Tom Barry - One Of Ireland's Greatest Army Commanders
General Tom Barry’s legacy will always be defined to the historic Co. Cork ambushes of Kilmichael and Crossbarry. Aged just eighteen he enlisted in the British Royal Field Artillery regiment during World War 1 and served at Mesopotamia, Iraq, and rose to the rank of sergeant.
Tom returned home to Ireland intent on taking up the struggle for Irish freedom and on the 28th November 1920 his Cork unit ambushed and annihilated almost a whole British army detachment at Kilmichael, Co. Cork.
On 21st March 1921, against almost insurmountable odds, Tom Barry’s small regiment of 104 troops took on the might of 1,200 British soldiers and Black and Tans in the Crossbarry ambush.
The British troops had encircled Barry’s men at Crossbarry, but he split his fighters into seven separate groups and they escaped capture to claim a historic conquest.
It was during his overseas army duties that Tom Barry first heard about the 1916 Easter Rising at Dublin and he immediately vowed to return home and fight for his own country. He joined the West Cork Brigade of the I.R.A. in 1920 and they were at that time fighting a fierce battle in the Irish War of Independence, which lasted from 1919 to 1923.
Barry’s ranking in the military organisation rose rapidly and he commanded huge respect from his peers and all associates of the I.R.A. hierarchy.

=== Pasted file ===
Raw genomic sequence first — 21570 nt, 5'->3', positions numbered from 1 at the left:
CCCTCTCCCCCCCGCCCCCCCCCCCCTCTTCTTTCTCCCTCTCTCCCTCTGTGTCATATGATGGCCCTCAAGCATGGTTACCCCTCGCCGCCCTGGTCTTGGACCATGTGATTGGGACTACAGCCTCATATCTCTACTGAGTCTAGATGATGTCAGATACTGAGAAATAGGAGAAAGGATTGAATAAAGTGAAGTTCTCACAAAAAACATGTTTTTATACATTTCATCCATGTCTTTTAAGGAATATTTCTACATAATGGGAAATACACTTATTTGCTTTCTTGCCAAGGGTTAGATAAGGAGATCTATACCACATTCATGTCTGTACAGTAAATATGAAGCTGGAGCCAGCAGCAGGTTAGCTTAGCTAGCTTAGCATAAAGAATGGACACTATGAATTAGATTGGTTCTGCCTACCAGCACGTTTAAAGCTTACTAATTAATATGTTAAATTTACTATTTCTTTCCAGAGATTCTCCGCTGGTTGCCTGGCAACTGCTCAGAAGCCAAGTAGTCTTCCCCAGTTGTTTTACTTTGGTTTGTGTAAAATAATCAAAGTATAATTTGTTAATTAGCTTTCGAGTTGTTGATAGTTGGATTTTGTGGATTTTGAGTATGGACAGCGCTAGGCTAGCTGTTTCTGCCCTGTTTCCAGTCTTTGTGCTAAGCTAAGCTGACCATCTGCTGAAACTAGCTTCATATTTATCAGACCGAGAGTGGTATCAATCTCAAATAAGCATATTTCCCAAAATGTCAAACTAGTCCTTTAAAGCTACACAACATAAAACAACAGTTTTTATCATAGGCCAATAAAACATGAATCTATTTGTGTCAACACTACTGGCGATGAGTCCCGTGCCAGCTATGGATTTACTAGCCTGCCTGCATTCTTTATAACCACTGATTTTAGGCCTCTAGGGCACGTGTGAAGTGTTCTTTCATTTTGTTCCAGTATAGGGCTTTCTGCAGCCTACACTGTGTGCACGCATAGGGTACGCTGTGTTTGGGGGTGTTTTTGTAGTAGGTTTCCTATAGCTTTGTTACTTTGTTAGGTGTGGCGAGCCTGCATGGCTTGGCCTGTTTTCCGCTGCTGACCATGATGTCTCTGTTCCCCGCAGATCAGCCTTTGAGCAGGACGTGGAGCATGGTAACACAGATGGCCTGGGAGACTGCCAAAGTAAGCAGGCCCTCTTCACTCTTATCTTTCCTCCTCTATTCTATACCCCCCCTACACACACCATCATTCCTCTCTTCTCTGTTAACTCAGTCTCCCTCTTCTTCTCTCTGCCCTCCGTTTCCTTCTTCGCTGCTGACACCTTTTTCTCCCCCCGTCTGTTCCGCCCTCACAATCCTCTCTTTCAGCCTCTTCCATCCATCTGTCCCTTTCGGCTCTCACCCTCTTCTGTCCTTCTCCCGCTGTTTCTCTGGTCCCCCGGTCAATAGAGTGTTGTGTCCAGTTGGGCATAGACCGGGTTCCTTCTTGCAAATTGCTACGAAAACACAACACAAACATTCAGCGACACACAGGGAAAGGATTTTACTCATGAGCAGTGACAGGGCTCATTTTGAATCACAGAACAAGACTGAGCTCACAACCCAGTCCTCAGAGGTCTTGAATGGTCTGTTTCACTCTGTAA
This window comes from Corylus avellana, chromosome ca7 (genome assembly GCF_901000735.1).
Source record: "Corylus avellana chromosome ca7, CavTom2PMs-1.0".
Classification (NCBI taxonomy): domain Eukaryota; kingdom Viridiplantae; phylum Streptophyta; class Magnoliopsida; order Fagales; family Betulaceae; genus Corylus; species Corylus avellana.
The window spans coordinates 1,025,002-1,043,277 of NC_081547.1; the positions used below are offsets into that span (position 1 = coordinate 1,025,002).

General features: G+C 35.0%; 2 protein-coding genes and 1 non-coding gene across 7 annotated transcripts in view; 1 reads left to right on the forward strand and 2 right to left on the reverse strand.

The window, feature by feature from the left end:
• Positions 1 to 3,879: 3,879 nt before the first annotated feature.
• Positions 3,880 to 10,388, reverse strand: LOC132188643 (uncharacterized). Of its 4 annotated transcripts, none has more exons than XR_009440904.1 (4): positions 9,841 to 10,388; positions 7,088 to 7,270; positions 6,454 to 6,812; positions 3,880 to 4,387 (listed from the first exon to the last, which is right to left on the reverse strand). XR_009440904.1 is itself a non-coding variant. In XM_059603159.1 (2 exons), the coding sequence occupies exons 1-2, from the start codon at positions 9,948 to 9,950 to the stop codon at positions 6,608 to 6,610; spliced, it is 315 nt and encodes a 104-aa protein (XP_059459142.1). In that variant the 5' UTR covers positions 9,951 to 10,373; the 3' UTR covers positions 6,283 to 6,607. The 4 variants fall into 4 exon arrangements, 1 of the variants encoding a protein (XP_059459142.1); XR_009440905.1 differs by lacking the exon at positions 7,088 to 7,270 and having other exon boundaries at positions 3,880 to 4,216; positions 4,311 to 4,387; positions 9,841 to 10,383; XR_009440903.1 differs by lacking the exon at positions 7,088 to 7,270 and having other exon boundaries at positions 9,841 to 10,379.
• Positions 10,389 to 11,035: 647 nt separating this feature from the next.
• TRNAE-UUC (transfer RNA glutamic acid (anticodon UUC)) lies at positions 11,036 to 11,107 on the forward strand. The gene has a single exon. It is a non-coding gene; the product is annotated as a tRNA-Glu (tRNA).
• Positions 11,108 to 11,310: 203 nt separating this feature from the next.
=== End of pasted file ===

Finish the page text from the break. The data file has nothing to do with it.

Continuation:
He commanded his own flying column in West Cork and the bravery, efficiency and discipline he implanted in his troops became legendary. He was known to be daring and ruthless in military exploits.
Tom Barry’s command of his troops made the expansive territory of West Cork ungovernable for the British authorities who feared him in open guerilla warfare in the hills and dales of the countryside. When a Truce was called in the War Of Independence, to allow negotiations take place, the British sought the seizure of Tom Barry before entering any talks. Michael Collins rejected such a tactic.
Following the signing of the Irish Treaty on the 6th December 1921, Barry opposed the agreement claiming partition of Ireland was not on his agenda.
He took up arms with opposition troops to the new Irish government and captured many southern towns during the Irish Civil War. Finally realising that it was futile to continue opposing the government, he sought an end to Civil War hostilities.
The ceasefire finally materialised in 1923 and Tom Barry, now in prison, was released in 1924. His life took on new challenges and by 1940 he had assumed responsibility for Intelligence in the Irish Army’s Southern Command.
Born at Killorglin, Co. Kerry, in 1897, his Cork born father was then a member of the Royal Irish Constabulary. The family later moved back to his father’s native Rosscarbery to commence a new business.
Young Tom’s education had a short journey in the classrooms, but he learned his crafts wisely through his military exploitations.
Tom Barry is still revered in Irish history as one of many famous Irishmen who guided Ireland to freedom after eight hundred years of British occupation. At the age of eighty three Tom Barry died in a Cork city hospital in 1980 and his wife Leslie de Barra, former President of The Irish Red Cross, died in 1984.